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Oliver Otis Howard, Autobiography of Oliver Otis Howard, major general , United States army : volume 1 15 5 Browse Search
Southern Historical Society Papers, Volume 33. (ed. Reverend J. William Jones) 14 6 Browse Search
Rebellion Record: a Diary of American Events: Documents and Narratives, Volume 11. (ed. Frank Moore) 7 1 Browse Search
George Bancroft, History of the Colonization of the United States, Vol. 1, 17th edition. 6 0 Browse Search
Knight's Mechanical Encyclopedia (ed. Knight) 6 0 Browse Search
Lucius R. Paige, History of Cambridge, Massachusetts, 1630-1877, with a genealogical register 6 0 Browse Search
Comte de Paris, History of the Civil War in America. Vol. 2. (ed. Henry Coppee , LL.D.) 5 1 Browse Search
Horace Greeley, The American Conflict: A History of the Great Rebellion in the United States of America, 1860-65: its Causes, Incidents, and Results: Intended to exhibit especially its moral and political phases with the drift and progress of American opinion respecting human slavery from 1776 to the close of the War for the Union. Volume II. 4 2 Browse Search
An English Combatant, Lieutenant of Artillery of the Field Staff., Battlefields of the South from Bull Run to Fredericksburgh; with sketches of Confederate commanders, and gossip of the camps. 4 2 Browse Search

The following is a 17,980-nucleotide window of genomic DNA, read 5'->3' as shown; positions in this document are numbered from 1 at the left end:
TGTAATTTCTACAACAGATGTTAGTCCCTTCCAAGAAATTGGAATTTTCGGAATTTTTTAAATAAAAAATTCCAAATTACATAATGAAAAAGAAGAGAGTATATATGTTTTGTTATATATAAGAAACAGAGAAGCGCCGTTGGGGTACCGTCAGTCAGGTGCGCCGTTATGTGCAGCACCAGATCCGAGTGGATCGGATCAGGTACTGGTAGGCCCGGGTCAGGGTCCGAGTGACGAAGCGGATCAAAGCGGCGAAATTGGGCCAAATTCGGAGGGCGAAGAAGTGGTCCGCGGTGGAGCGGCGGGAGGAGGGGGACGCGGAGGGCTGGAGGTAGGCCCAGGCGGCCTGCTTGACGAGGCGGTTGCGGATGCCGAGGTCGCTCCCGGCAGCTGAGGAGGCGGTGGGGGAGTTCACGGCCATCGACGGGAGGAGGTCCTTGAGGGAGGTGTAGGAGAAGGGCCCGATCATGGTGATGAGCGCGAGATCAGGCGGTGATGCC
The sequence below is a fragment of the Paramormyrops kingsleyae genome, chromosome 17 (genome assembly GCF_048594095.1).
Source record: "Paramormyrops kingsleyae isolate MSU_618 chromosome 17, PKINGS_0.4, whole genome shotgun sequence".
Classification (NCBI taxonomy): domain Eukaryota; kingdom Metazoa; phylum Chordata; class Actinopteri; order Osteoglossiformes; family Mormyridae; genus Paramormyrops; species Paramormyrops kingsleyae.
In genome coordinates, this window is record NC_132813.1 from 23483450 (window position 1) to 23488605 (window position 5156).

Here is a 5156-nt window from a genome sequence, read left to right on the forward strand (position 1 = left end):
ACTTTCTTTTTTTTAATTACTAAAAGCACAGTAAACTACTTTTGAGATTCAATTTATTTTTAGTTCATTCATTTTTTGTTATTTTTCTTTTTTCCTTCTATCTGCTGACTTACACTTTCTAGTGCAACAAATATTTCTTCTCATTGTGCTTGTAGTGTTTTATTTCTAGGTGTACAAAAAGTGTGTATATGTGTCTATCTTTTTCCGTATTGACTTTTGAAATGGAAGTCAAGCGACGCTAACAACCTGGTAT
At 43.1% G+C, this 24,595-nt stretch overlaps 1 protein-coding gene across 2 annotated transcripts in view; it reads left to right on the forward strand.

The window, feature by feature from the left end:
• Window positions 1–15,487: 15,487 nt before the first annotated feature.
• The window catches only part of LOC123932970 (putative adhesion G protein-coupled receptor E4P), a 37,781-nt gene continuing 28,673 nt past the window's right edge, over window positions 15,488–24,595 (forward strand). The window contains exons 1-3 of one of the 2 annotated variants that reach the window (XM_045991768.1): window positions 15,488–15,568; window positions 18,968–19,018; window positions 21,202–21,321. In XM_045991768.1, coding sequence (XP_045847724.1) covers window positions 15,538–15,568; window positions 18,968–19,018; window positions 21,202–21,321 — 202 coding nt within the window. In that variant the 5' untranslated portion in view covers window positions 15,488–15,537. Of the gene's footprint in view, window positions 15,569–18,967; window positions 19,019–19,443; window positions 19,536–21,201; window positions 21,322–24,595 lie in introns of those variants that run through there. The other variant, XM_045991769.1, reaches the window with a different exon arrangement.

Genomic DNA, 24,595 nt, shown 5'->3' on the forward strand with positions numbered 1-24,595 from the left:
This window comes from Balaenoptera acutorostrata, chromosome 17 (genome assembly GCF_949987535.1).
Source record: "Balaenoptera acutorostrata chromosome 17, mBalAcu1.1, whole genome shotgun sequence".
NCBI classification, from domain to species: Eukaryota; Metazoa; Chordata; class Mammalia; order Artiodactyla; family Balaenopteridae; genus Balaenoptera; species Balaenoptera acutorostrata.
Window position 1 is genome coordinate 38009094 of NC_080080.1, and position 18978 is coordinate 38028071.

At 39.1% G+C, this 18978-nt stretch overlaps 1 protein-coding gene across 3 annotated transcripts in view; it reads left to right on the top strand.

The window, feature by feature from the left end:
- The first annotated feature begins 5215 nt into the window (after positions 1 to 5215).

Southern Historical Society Papers, Volume 9. (ed. Reverend J. William Jones) 4 4 Browse Search
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Browsing named entities in George Bancroft, History of the Colonization of the United States, Vol. 1, 17th edition.. You can also browse the collection for Griffith or search for Griffith in all documents.

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. The constitution had not yet attained a fixed form; thus far it had been a species of democracy under a hereditary patriarch. The act Bacon, 1638—9, c. i. Griffith's Maryland, 7. constituting the assembly marks the transition to a representative government. At this session, any freeman, who had taken no part in the electio feebleness and poverty of the state, where the whole people were obliged to contribute to the setting up of a watermill. Bacon, 1638—9. Chalmers, 213, 214. Griffith, 8. The restoration of the charter of the London com- 1640. pany would have endangered the separate existence of Maryland; yet we have seen Virginia, which stablished. No authority would henceforward be recognized, except the assembly, and the king of England. Bacon, 1659-60. McMahon, 212. Chalmers, 224, 225. Griffith, 18. Ebeling, v. 709. The German historian is remarkably temperate. All others have been unjust to the legislature of Maryland. The light of peace .promised t